Sleigh – A Merry Short Film

Merry Christmas! Here for your festive delectation is a short film I did a bit of my executive producing on. What does that mean? No idea, but I did whatever I could in an executive fashion. All the hard work on Sleigh was done by the brilliant John Panton who directed and co-wrote with David Quantick and producer Michael Knowles. It features a song specially composed by Elbow and has been released on the Dead Parrot comedy channel. Enjoy…

Sleighing It…

Here’s a festive treat. Sleigh is a short film starring Matt Berry and Nigel Planer with a Christmas song specially composed by Elbow. It’ll be released soon and here’s the trailer…

SLEIGH is directed by John Panton and co-written with Emmy Award winning writer David Quantick (Veep).

 

The producer is Michael Knowles  (‘Away’ starring Timothy Spall was released earlier this year), and I’ve helped out with a bit of exec producing.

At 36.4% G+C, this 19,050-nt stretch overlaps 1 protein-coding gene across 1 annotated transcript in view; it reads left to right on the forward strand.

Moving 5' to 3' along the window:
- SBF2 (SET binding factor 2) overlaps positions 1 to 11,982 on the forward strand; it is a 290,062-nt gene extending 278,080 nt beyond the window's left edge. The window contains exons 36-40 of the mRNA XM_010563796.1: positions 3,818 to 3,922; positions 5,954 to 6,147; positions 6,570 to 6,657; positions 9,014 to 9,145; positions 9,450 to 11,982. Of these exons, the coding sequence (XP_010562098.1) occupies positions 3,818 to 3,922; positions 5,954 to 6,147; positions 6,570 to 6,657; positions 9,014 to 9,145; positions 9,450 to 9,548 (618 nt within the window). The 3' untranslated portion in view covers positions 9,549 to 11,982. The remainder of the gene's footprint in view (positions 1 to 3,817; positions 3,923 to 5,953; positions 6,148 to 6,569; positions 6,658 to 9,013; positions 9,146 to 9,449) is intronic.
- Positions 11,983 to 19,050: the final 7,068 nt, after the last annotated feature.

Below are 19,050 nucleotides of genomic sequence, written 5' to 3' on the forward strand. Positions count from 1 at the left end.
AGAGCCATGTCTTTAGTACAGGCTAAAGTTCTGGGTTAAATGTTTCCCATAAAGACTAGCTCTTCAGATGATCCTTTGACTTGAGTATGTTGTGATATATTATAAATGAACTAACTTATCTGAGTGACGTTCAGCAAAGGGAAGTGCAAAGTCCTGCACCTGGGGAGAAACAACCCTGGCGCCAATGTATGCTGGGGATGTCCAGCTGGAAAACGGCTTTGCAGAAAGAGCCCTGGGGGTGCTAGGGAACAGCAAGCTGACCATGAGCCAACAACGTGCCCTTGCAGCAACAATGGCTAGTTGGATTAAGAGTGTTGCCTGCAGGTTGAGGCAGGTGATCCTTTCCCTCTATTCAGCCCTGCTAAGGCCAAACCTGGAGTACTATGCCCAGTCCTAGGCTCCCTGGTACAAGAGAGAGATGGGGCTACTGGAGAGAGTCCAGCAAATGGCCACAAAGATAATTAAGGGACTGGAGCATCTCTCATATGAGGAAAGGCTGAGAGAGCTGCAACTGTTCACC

Elbow, have written a track specifically for the film and Jeremy Marshall has done for the artwork.

 

Job’s a Good ‘Un.

Hello. As you may have read on such illustrious platforms as Chortle or televisual industry websites I have a new job working for Comedy Central. The articles were accompanied by either an old picture of me holding a guitar or a recent hurriedly taken self-portrait. In both I have the cold dead-eyed stare of a killer. When I took the new pictures I rejected one where I was smiling because my girlfriend said I looked like too much of a pushover. It seems I now have to strike fear into anyone who is pitching to me. I bet you’re quaking in your fashionable boots.

A friend texted me this picture from the print edition of Broadcast, which I never actually saw. Now I have a proper job it seems I’ve gone fully Partridge…

 

Matt Broadcast Pic 

In the full quote I make a self-deprecating joke, obviously. But they’ve edited it down, as is their right, to bring out the full media tosser.